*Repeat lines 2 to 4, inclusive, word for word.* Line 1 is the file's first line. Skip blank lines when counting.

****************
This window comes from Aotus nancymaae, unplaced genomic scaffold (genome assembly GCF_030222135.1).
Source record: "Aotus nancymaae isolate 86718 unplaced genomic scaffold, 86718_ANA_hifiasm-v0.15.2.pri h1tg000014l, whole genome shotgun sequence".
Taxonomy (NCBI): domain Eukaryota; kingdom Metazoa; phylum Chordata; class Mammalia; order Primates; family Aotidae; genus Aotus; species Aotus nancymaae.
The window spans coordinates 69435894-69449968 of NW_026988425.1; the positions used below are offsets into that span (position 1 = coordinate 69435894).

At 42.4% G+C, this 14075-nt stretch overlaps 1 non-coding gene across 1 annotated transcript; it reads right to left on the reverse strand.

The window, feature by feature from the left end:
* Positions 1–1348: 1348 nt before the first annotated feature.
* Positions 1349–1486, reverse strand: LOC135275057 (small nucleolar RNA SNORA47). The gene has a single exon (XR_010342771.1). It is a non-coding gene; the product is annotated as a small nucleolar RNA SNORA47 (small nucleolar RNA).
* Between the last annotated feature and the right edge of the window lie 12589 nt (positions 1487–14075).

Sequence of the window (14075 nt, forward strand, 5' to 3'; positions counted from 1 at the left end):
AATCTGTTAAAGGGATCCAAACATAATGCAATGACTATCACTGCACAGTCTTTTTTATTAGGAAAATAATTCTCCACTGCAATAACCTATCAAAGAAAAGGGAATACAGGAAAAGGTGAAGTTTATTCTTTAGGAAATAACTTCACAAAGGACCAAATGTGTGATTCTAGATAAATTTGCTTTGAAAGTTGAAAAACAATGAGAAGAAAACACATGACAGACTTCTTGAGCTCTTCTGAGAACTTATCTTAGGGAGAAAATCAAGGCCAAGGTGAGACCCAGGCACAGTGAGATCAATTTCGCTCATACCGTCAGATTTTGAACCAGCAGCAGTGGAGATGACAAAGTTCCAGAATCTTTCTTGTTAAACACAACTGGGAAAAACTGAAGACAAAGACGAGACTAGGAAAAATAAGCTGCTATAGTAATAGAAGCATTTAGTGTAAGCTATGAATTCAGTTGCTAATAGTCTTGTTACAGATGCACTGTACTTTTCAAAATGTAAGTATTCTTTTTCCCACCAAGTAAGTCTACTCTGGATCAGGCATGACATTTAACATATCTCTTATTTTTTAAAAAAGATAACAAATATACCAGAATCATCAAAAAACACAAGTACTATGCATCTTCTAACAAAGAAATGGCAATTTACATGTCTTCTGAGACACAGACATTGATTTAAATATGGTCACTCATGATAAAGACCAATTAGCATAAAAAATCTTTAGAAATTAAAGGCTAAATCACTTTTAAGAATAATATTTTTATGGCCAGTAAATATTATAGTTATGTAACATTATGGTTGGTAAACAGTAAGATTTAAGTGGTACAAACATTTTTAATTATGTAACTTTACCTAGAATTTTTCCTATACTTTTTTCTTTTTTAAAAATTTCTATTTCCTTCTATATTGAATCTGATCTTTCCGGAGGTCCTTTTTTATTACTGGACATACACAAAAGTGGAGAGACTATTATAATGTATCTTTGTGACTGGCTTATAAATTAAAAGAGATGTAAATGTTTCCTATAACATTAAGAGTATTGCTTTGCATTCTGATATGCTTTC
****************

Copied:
Source record: "Aotus nancymaae isolate 86718 unplaced genomic scaffold, 86718_ANA_hifiasm-v0.15.2.pri h1tg000014l, whole genome shotgun sequence".
Taxonomy (NCBI): domain Eukaryota; kingdom Metazoa; phylum Chordata; class Mammalia; order Primates; family Aotidae; genus Aotus; species Aotus nancymaae.
The window spans coordinates 69435894-69449968 of NW_026988425.1; the positions used below are offsets into that span (position 1 = coordinate 69435894).